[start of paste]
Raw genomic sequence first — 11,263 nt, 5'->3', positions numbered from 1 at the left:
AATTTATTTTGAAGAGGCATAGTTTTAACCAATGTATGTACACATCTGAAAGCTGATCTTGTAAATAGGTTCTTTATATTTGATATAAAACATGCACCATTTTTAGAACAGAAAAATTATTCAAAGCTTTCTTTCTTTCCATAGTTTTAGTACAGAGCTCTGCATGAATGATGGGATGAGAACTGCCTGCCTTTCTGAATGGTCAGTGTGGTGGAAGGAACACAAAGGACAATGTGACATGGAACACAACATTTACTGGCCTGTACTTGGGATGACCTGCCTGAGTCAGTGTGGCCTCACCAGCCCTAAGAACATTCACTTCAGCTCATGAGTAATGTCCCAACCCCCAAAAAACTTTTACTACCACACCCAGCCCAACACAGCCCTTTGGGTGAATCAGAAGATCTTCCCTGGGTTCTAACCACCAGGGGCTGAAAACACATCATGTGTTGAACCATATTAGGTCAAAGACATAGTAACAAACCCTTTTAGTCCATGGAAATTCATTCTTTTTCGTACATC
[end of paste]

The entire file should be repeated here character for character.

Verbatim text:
Raw genomic sequence first — 11,263 nt, 5'->3', positions numbered from 1 at the left:
AATTTATTTTGAAGAGGCATAGTTTTAACCAATGTATGTACACATCTGAAAGCTGATCTTGTAAATAGGTTCTTTATATTTGATATAAAACATGCACCATTTTTAGAACAGAAAAATTATTCAAAGCTTTCTTTCTTTCCATAGTTTTAGTACAGAGCTCTGCATGAATGATGGGATGAGAACTGCCTGCCTTTCTGAATGGTCAGTGTGGTGGAAGGAACACAAAGGACAATGTGACATGGAACACAACATTTACTGGCCTGTACTTGGGATGACCTGCCTGAGTCAGTGTGGCCTCACCAGCCCTAAGAACATTCACTTCAGCTCATGAGTAATGTCCCAACCCCCAAAAAACTTTTACTACCACACCCAGCCCAACACAGCCCTTTGGGTGAATCAGAAGATCTTCCCTGGGTTCTAACCACCAGGGGCTGAAAACACATCATGTGTTGAACCATATTAGGTCAAAGACATAGTAACAAACCCTTTTAGTCCATGGAAATTCATTCTTTTTCGTACATC